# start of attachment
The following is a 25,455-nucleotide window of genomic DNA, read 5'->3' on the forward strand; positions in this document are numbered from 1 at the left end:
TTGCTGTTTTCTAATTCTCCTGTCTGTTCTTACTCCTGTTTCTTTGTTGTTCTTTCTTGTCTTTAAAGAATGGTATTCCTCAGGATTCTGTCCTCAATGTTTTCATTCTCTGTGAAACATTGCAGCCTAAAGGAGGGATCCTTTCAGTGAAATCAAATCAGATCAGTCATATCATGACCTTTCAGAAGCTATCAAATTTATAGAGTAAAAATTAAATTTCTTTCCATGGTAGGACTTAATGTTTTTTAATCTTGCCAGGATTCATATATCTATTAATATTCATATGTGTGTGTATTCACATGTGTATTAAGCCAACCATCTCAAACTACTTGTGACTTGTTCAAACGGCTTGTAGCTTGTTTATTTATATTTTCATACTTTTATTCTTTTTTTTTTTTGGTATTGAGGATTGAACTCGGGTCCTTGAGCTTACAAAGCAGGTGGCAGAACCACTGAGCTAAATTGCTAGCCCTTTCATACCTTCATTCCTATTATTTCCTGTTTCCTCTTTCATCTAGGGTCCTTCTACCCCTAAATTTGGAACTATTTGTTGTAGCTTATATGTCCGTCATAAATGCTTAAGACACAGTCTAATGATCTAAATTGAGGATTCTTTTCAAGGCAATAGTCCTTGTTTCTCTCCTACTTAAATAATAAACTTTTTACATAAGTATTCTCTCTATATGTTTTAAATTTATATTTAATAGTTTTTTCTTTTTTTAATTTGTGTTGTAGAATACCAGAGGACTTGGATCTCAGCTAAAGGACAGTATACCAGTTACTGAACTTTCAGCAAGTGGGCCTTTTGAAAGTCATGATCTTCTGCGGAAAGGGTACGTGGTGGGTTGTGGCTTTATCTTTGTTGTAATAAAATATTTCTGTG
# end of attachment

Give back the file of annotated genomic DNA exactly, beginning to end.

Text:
The following is a 25,455-nucleotide window of genomic DNA, read 5'->3' on the forward strand; positions in this document are numbered from 1 at the left end:
TTGCTGTTTTCTAATTCTCCTGTCTGTTCTTACTCCTGTTTCTTTGTTGTTCTTTCTTGTCTTTAAAGAATGGTATTCCTCAGGATTCTGTCCTCAATGTTTTCATTCTCTGTGAAACATTGCAGCCTAAAGGAGGGATCCTTTCAGTGAAATCAAATCAGATCAGTCATATCATGACCTTTCAGAAGCTATCAAATTTATAGAGTAAAAATTAAATTTCTTTCCATGGTAGGACTTAATGTTTTTTAATCTTGCCAGGATTCATATATCTATTAATATTCATATGTGTGTGTATTCACATGTGTATTAAGCCAACCATCTCAAACTACTTGTGACTTGTTCAAACGGCTTGTAGCTTGTTTATTTATATTTTCATACTTTTATTCTTTTTTTTTTTTGGTATTGAGGATTGAACTCGGGTCCTTGAGCTTACAAAGCAGGTGGCAGAACCACTGAGCTAAATTGCTAGCCCTTTCATACCTTCATTCCTATTATTTCCTGTTTCCTCTTTCATCTAGGGTCCTTCTACCCCTAAATTTGGAACTATTTGTTGTAGCTTATATGTCCGTCATAAATGCTTAAGACACAGTCTAATGATCTAAATTGAGGATTCTTTTCAAGGCAATAGTCCTTGTTTCTCTCCTACTTAAATAATAAACTTTTTACATAAGTATTCTCTCTATATGTTTTAAATTTATATTTAATAGTTTTTTCTTTTTTTAATTTGTGTTGTAGAATACCAGAGGACTTGGATCTCAGCTAAAGGACAGTATACCAGTTACTGAACTTTCAGCAAGTGGGCCTTTTGAAAGTCATGATCTTCTGCGGAAAGGGTACGTGGTGGGTTGTGGCTTTATCTTTGTTGTAATAAAATATTTCTGTG